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Key Features

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  • Nontraumatic causes include juvenile xanthogranuloma and blood dyscrasias

  • Rarely, noted in the newborn after a stressful birth

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Clinical Findings

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  • Blunt trauma severe enough to cause a hyphema may be associated with additional ocular injury, including iritis, lens subluxation, retinal edema or detachment, and glaucoma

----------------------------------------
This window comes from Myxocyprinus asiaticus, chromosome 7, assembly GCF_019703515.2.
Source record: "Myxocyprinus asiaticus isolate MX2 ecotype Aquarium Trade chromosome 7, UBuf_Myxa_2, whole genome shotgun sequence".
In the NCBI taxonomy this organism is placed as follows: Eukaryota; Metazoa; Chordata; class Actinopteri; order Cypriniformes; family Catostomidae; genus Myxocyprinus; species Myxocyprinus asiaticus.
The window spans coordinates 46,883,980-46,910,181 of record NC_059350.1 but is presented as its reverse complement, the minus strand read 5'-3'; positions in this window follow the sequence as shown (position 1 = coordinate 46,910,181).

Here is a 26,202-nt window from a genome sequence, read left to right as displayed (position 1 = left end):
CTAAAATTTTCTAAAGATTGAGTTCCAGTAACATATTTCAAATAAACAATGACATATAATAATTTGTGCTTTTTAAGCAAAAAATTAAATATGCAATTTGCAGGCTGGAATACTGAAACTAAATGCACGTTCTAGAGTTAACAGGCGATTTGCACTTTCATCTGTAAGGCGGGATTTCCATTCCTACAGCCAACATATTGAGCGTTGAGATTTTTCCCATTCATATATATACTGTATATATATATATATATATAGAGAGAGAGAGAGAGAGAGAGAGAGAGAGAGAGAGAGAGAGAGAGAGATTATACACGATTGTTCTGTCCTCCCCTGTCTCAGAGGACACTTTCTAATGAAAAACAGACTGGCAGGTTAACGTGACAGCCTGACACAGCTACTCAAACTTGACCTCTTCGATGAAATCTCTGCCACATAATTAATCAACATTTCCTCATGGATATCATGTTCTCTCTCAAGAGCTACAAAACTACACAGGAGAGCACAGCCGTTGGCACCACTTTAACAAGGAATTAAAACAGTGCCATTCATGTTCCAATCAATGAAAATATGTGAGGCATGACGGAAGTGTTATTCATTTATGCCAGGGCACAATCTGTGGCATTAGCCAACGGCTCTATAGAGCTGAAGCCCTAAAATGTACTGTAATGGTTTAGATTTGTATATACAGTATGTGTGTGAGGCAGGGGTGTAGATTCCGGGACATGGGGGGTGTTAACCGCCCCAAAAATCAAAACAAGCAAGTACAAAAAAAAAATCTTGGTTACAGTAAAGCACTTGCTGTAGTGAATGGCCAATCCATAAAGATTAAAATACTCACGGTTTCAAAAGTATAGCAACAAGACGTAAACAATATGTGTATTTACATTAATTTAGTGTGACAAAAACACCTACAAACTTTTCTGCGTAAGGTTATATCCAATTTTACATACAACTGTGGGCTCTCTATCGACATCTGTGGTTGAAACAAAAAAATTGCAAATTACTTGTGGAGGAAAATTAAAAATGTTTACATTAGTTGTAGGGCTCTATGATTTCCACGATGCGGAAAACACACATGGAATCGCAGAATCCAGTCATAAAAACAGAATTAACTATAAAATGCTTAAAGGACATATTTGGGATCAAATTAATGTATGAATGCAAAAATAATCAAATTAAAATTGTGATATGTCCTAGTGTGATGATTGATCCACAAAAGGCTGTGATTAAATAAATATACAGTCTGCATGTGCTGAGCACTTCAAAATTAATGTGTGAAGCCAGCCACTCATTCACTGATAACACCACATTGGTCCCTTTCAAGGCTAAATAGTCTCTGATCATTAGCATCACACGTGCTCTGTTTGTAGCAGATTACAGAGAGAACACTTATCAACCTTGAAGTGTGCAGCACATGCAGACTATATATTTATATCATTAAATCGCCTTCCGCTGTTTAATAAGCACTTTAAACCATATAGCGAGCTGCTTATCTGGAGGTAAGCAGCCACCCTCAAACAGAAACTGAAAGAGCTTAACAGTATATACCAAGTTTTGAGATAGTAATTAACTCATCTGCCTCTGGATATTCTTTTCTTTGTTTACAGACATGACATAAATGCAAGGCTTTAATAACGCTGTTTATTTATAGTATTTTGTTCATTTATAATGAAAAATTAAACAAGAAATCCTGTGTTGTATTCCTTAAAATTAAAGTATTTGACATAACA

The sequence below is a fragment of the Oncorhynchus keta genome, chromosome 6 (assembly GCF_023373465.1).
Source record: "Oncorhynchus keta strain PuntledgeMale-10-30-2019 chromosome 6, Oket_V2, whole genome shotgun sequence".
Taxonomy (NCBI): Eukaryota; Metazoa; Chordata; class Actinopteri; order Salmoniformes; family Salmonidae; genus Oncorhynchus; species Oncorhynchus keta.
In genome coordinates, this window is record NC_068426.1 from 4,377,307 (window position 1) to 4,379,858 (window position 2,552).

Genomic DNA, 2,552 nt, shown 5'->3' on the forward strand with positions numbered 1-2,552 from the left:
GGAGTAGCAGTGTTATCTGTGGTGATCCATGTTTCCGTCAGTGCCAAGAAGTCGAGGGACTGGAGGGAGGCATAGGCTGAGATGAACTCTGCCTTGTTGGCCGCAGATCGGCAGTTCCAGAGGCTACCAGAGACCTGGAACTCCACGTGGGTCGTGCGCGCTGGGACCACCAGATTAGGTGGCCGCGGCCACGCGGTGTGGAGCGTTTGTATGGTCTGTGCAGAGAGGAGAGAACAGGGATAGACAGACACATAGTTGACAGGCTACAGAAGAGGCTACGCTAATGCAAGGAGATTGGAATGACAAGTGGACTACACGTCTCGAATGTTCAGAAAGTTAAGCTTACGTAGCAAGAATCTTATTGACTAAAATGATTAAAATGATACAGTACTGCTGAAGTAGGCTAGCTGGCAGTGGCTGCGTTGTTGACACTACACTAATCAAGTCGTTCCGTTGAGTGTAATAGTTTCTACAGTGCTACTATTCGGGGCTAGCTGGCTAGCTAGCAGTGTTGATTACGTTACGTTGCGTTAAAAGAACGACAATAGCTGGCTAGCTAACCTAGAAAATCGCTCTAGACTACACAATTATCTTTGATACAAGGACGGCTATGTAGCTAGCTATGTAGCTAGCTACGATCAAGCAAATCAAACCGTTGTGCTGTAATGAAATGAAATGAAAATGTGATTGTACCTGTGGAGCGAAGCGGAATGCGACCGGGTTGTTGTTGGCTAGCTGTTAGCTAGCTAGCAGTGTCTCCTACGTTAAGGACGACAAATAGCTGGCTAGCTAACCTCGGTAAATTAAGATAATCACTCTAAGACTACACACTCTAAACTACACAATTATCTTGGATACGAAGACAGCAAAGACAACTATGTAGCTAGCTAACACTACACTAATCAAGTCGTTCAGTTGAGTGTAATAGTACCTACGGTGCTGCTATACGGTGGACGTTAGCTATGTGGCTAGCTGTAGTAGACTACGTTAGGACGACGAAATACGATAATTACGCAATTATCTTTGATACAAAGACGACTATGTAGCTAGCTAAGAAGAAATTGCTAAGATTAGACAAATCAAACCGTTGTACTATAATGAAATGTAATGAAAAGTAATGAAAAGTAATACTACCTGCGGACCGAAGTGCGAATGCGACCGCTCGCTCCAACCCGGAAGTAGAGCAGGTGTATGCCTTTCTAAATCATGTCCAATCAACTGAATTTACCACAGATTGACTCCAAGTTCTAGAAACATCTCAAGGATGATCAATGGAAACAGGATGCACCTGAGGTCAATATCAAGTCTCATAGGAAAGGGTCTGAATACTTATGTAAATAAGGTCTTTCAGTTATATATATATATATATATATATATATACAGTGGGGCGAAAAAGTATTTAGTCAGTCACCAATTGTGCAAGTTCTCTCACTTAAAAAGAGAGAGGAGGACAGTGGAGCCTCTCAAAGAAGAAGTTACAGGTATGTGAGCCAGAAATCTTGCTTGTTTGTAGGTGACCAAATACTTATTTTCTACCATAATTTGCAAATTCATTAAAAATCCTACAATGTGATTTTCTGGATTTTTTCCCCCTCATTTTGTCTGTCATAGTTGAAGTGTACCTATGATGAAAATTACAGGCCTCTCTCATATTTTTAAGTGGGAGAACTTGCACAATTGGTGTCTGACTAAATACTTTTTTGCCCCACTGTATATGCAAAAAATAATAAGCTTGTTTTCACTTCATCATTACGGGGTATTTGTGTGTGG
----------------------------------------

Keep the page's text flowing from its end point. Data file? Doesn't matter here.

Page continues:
• In patients with sickle cell anemia or trait, even moderate elevations of intraocular pressure may quickly lead to optic atrophy and permanent vision loss

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Diagnosis

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  • Slit-lamp examination or penlight examination may reveal a layer of blood within the anterior chamber

  • A hyphema may be microscopic or may fill the entire anterior chamber

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Treatment

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  • A shield should be placed over the eye, the head elevated, and arrangements made for ophthalmologic referral

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